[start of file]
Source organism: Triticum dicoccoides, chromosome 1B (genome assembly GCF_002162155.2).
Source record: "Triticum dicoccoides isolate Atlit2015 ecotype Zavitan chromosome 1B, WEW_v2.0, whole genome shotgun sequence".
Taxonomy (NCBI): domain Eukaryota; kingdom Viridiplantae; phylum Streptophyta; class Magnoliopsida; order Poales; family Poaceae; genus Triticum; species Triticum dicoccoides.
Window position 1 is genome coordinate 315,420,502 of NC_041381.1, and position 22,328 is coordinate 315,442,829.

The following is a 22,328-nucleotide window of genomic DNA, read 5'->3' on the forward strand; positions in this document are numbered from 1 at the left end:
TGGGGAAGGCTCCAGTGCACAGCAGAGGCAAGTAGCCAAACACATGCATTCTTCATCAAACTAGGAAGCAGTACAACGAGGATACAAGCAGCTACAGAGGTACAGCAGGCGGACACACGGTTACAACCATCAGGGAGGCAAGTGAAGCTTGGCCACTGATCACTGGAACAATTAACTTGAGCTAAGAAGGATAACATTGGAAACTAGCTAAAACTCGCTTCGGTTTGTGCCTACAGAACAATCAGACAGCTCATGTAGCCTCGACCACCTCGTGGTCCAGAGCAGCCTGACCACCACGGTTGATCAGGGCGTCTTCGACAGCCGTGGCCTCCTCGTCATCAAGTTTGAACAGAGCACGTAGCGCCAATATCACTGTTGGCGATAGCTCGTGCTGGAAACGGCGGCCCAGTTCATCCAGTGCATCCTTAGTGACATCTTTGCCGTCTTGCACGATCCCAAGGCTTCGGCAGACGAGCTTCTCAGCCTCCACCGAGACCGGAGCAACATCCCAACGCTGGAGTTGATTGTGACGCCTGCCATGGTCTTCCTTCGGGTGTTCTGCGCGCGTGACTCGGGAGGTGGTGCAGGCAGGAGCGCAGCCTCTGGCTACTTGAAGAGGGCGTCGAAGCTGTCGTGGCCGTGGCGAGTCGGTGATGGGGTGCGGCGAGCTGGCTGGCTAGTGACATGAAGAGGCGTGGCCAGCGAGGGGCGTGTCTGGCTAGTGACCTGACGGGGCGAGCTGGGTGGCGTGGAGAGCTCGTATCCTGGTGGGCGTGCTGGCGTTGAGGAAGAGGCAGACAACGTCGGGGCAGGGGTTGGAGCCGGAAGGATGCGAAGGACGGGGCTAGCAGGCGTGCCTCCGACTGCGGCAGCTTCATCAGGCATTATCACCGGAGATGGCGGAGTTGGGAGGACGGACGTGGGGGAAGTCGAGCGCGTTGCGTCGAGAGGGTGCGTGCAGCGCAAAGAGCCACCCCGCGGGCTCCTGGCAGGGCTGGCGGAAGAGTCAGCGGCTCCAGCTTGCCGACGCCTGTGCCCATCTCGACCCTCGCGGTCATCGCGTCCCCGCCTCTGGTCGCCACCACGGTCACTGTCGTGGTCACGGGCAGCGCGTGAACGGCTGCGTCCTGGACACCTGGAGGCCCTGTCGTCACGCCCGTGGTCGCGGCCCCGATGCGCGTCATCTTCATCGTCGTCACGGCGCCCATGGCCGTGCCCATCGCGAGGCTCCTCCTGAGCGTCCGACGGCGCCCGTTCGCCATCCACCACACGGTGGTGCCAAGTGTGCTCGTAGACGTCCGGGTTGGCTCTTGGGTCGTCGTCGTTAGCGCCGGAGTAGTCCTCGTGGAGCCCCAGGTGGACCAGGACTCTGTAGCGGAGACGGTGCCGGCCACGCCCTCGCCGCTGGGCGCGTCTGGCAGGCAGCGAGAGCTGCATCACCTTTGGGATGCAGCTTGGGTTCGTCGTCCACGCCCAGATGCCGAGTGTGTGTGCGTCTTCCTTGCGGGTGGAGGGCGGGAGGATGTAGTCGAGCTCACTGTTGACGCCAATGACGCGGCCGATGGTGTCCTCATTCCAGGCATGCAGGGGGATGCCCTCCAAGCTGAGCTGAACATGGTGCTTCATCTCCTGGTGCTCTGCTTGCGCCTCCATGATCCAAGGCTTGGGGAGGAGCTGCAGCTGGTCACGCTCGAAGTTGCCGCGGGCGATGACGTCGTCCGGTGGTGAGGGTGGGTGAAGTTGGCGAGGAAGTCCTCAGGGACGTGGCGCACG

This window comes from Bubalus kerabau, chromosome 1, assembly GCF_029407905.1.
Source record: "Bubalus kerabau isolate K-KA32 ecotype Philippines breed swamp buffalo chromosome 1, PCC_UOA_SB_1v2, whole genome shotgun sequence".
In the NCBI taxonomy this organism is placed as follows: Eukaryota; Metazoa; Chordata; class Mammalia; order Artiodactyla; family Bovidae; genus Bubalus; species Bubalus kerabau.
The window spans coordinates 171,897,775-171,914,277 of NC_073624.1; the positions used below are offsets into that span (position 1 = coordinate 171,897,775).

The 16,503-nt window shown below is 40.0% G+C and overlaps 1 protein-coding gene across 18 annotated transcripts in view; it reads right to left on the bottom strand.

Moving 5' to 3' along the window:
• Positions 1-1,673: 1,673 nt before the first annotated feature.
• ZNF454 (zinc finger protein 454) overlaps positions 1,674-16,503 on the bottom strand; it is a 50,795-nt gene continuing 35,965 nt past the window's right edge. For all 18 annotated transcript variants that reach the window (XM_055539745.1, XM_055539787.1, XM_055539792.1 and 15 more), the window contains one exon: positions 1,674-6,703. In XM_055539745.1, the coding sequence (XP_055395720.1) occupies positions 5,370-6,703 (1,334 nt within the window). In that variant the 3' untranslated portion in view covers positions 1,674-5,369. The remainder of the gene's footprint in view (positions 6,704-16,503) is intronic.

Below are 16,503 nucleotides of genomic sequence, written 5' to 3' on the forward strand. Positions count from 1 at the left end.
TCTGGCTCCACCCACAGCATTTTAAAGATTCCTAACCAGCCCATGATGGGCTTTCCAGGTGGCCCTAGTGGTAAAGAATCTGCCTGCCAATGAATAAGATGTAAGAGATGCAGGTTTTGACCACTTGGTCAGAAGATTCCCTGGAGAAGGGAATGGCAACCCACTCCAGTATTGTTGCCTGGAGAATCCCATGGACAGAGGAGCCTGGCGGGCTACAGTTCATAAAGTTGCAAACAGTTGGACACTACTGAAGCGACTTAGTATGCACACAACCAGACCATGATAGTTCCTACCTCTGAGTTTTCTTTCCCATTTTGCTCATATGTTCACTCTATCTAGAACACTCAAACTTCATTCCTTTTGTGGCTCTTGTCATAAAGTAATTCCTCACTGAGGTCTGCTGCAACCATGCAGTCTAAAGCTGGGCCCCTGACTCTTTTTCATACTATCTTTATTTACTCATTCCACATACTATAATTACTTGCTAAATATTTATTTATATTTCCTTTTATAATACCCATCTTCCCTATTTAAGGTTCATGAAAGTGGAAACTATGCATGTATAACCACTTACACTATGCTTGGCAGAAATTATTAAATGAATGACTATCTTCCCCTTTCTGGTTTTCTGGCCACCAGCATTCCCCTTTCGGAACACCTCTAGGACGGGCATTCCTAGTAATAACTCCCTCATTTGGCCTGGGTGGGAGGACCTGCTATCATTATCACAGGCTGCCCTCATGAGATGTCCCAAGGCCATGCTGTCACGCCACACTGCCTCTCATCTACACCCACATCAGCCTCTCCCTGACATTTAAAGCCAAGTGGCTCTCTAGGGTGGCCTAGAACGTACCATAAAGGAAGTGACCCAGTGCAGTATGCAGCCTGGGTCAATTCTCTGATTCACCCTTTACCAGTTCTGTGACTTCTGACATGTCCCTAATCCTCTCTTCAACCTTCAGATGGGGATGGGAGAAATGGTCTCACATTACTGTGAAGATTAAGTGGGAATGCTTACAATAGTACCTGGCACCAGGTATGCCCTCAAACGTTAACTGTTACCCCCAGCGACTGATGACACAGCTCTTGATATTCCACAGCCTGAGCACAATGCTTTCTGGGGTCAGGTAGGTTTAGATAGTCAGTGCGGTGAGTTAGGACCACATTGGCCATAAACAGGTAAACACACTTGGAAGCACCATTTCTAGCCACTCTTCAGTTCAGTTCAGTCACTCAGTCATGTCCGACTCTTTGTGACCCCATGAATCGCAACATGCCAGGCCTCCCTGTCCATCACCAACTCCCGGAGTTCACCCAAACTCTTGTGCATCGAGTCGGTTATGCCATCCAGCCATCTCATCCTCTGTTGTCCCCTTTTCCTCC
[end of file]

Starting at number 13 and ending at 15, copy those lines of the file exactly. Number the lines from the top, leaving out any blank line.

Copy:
• Positions 1-1,673: 1,673 nt before the first annotated feature.
• ZNF454 (zinc finger protein 454) overlaps positions 1,674-16,503 on the bottom strand; it is a 50,795-nt gene continuing 35,965 nt past the window's right edge. For all 18 annotated transcript variants that reach the window (XM_055539745.1, XM_055539787.1, XM_055539792.1 and 15 more), the window contains one exon: positions 1,674-6,703. In XM_055539745.1, the coding sequence (XP_055395720.1) occupies positions 5,370-6,703 (1,334 nt within the window). In that variant the 3' untranslated portion in view covers positions 1,674-5,369. The remainder of the gene's footprint in view (positions 6,704-16,503) is intronic.

Below are 16,503 nucleotides of genomic sequence, written 5' to 3' on the forward strand. Positions count from 1 at the left end.